Tuesday, 29 May 2012

Grow-your-own sea cucumbers

Sea cucumbers have a high market value both as a food and a medicine in China and other parts of Asia. These sausage-shaped marine invertebrates have for centuries been collected in the shallow waters of the Pacific and South-East Asia. However, overexploitation in recent decades has left wild populations of sea cucumbers greatly depleted.

Since wild sea cucumbers have become hard to come by, there has been a growing interest in producing them using aquaculture techniques.

A new ACIAR publication, ‘Asia-Pacifictropical sea cucumber aquaculture’, brings together the Proceedings of a symposium held in New Caledonia last year, organised by ACIAR, together with the Secretariat of the Pacific Community. The publication includes a wealth of new research on aquaculture techniques, as well as reviewing hatchery production, sea-ranching, export markets and tenure issues.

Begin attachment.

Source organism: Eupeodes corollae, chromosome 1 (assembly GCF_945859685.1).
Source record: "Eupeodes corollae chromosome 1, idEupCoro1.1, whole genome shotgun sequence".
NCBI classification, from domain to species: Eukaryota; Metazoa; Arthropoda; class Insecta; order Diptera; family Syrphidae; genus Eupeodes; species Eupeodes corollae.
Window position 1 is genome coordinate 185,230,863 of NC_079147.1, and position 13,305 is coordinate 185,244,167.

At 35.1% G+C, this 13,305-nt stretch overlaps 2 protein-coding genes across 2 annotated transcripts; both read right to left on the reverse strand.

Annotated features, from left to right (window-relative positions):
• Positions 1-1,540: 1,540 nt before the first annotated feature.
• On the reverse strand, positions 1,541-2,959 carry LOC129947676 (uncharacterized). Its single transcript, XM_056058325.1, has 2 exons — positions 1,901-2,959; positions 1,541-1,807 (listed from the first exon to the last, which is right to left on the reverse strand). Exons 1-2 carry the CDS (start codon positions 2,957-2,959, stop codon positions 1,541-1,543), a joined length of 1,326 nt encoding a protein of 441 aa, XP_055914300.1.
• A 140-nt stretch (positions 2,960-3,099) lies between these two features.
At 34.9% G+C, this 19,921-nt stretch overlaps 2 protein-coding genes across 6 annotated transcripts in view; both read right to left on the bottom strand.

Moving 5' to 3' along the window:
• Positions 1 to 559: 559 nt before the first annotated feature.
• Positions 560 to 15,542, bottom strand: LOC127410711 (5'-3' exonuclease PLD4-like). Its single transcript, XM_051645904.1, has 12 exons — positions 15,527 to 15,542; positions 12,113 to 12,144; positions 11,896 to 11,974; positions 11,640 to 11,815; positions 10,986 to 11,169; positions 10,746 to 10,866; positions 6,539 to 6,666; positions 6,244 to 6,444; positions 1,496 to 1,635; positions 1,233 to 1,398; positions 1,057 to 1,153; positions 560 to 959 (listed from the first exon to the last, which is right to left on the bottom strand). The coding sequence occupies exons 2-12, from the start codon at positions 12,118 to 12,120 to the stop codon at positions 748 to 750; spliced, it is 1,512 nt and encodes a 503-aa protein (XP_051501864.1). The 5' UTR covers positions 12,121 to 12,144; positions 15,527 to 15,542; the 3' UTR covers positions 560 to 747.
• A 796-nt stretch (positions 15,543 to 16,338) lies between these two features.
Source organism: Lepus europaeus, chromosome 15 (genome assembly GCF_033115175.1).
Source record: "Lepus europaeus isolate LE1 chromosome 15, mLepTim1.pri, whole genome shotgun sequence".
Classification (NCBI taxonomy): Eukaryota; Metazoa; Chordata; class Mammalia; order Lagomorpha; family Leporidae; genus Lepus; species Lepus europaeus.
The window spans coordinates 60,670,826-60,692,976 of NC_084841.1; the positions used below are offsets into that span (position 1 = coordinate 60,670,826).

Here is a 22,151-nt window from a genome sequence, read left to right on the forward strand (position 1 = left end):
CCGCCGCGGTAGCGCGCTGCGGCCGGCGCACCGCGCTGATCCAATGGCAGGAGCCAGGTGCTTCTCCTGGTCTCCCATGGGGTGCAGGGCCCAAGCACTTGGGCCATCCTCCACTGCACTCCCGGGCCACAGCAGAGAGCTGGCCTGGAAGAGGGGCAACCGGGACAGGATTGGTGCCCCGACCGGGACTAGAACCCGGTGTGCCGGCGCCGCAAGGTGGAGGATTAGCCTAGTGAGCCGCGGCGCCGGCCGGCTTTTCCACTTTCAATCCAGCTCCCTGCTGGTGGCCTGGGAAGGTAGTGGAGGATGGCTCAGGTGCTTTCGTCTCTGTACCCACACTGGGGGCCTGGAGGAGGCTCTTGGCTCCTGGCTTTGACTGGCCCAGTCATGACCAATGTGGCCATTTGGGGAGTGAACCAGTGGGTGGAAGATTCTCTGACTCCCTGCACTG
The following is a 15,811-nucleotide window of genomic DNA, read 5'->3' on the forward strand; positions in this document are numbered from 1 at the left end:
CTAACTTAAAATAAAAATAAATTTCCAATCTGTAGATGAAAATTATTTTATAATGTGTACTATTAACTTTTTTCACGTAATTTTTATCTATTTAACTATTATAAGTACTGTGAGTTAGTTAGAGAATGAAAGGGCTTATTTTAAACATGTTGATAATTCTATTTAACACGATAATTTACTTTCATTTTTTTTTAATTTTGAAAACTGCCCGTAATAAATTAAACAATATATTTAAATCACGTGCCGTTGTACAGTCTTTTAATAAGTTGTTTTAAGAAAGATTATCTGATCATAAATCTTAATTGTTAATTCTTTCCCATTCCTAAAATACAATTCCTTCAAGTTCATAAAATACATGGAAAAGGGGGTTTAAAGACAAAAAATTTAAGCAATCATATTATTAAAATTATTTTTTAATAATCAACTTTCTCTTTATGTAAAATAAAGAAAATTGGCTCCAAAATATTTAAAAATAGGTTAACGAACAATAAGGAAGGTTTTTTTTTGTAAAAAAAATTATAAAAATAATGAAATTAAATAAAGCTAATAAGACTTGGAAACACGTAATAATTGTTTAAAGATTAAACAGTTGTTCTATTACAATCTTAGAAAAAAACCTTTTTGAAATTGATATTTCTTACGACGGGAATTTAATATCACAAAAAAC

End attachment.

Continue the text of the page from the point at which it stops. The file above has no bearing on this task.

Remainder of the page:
It is hoped that the publication of these Proceedings will encourage collaboration and technology transfer so that sea cucumber aquaculture can deliver real benefits to poor rural communities.

The publication covers in vitro fertilisation methods, pond culture and hatchery technologies. In addition, a number of sea-ranching projects are reviewed in northern Australia, the Philippines, the Maldives, Madagascar and Fiji.

There is growing international demand for high-value sea cucumber products, with the largest markets currently located in Hong Kong, Guangzhou and New York. An historical review of those markets notes they each have their own preference for different sea cucumber species, and that this should be taken into account in any resource management planning.

Authors: Cathy A. Hair, Timothy D. Pickering and David J. Mills (eds)

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